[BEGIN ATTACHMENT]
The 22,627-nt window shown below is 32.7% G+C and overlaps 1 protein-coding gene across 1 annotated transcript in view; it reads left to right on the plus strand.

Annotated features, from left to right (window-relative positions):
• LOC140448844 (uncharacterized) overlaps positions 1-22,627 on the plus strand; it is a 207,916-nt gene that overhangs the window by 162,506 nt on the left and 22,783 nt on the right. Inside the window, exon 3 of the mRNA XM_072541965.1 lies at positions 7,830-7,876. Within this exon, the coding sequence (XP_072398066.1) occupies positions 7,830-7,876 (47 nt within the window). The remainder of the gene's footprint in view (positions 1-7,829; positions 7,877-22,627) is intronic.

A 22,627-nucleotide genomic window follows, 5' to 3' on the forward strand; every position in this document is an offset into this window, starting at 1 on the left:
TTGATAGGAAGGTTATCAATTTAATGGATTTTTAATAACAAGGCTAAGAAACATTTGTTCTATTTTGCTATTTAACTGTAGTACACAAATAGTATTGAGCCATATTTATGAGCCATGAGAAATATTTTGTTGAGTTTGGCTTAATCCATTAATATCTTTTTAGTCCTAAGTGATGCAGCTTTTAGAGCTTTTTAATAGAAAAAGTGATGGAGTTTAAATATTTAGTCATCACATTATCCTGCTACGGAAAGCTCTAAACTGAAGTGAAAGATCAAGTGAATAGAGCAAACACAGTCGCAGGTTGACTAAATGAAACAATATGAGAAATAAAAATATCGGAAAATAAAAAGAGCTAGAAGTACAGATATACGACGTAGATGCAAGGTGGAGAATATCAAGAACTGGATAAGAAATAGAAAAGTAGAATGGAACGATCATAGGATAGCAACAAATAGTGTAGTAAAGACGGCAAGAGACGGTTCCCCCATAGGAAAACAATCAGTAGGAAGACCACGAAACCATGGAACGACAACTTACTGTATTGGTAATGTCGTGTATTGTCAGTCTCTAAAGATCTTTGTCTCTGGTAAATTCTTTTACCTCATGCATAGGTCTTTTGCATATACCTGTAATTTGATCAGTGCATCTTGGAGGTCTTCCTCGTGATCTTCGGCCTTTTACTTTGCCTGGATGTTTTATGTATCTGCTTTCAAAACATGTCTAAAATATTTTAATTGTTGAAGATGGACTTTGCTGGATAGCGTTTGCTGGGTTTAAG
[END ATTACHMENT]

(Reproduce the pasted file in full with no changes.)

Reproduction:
The 22,627-nt window shown below is 32.7% G+C and overlaps 1 protein-coding gene across 1 annotated transcript in view; it reads left to right on the plus strand.

Annotated features, from left to right (window-relative positions):
• LOC140448844 (uncharacterized) overlaps positions 1-22,627 on the plus strand; it is a 207,916-nt gene that overhangs the window by 162,506 nt on the left and 22,783 nt on the right. Inside the window, exon 3 of the mRNA XM_072541965.1 lies at positions 7,830-7,876. Within this exon, the coding sequence (XP_072398066.1) occupies positions 7,830-7,876 (47 nt within the window). The remainder of the gene's footprint in view (positions 1-7,829; positions 7,877-22,627) is intronic.

A 22,627-nucleotide genomic window follows, 5' to 3' on the forward strand; every position in this document is an offset into this window, starting at 1 on the left:
TTGATAGGAAGGTTATCAATTTAATGGATTTTTAATAACAAGGCTAAGAAACATTTGTTCTATTTTGCTATTTAACTGTAGTACACAAATAGTATTGAGCCATATTTATGAGCCATGAGAAATATTTTGTTGAGTTTGGCTTAATCCATTAATATCTTTTTAGTCCTAAGTGATGCAGCTTTTAGAGCTTTTTAATAGAAAAAGTGATGGAGTTTAAATATTTAGTCATCACATTATCCTGCTACGGAAAGCTCTAAACTGAAGTGAAAGATCAAGTGAATAGAGCAAACACAGTCGCAGGTTGACTAAATGAAACAATATGAGAAATAAAAATATCGGAAAATAAAAAGAGCTAGAAGTACAGATATACGACGTAGATGCAAGGTGGAGAATATCAAGAACTGGATAAGAAATAGAAAAGTAGAATGGAACGATCATAGGATAGCAACAAATAGTGTAGTAAAGACGGCAAGAGACGGTTCCCCCATAGGAAAACAATCAGTAGGAAGACCACGAAACCATGGAACGACAACTTACTGTATTGGTAATGTCGTGTATTGTCAGTCTCTAAAGATCTTTGTCTCTGGTAAATTCTTTTACCTCATGCATAGGTCTTTTGCATATACCTGTAATTTGATCAGTGCATCTTGGAGGTCTTCCTCGTGATCTTCGGCCTTTTACTTTGCCTGGATGTTTTATGTATCTGCTTTCAAAACATGTCTAAAATATTTTAATTGTTGAAGATGGACTTTGCTGGATAGCGTTTGCTGGGTTTAAG